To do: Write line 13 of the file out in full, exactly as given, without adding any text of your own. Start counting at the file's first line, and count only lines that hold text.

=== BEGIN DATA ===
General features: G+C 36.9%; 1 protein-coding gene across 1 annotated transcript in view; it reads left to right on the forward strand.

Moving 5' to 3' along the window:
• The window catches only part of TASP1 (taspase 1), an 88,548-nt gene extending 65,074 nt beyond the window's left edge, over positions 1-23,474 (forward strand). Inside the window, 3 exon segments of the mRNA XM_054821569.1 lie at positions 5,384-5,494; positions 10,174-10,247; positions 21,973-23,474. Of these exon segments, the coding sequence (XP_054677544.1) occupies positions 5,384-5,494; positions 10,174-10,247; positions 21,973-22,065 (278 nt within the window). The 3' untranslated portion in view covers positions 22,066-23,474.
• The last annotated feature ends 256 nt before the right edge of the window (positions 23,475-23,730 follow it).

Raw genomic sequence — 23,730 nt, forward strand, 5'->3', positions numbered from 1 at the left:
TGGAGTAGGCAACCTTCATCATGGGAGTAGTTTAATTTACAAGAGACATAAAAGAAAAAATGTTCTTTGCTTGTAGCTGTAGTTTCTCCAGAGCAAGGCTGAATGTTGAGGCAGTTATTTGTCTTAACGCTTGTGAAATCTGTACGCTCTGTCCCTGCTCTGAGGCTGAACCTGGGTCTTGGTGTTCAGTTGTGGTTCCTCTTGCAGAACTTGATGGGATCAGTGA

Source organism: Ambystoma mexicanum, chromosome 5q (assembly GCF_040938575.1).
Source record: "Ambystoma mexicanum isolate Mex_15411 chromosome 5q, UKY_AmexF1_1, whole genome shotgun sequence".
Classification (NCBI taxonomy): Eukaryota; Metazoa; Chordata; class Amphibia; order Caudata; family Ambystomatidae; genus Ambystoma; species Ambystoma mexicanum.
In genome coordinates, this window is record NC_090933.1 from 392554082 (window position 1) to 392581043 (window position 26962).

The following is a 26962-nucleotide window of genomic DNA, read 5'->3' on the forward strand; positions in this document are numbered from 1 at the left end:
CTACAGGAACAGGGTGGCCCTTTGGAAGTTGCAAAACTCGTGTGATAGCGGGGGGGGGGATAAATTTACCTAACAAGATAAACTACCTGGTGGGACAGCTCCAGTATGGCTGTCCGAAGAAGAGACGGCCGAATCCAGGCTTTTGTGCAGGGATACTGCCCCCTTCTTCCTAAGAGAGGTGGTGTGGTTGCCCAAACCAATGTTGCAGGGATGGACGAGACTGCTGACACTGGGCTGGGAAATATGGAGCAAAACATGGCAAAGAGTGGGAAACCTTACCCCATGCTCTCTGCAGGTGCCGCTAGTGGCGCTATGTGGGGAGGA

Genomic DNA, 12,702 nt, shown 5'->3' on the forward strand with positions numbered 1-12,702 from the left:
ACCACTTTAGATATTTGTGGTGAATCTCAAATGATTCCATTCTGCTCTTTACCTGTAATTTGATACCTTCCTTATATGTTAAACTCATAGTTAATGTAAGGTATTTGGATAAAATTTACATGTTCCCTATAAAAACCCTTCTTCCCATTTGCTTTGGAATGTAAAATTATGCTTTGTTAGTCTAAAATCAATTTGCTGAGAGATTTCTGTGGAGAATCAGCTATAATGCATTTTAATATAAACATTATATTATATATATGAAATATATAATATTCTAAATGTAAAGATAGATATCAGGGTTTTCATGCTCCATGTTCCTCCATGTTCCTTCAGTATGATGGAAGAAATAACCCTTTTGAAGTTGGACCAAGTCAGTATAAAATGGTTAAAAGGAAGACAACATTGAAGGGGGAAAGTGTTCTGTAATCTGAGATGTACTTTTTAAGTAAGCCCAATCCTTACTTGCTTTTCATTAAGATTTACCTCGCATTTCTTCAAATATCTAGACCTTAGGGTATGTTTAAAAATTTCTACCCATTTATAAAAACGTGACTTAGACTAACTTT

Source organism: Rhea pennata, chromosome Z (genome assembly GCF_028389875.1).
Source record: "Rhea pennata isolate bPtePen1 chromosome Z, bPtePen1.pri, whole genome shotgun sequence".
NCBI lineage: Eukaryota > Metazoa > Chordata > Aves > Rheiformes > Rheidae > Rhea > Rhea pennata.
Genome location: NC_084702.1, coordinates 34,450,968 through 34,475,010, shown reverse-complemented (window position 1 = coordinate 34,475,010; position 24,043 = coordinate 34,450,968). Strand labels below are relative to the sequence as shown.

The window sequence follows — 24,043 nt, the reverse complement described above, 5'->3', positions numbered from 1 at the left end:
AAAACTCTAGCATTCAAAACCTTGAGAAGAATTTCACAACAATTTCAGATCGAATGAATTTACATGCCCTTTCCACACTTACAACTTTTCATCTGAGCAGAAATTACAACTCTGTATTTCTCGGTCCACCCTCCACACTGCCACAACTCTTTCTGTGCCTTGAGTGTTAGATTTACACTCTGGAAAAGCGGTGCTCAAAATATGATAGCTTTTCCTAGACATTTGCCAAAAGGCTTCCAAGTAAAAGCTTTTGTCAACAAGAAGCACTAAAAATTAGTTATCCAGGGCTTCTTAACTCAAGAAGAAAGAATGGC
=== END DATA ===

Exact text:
Genomic DNA, 12,702 nt, shown 5'->3' on the forward strand with positions numbered 1-12,702 from the left: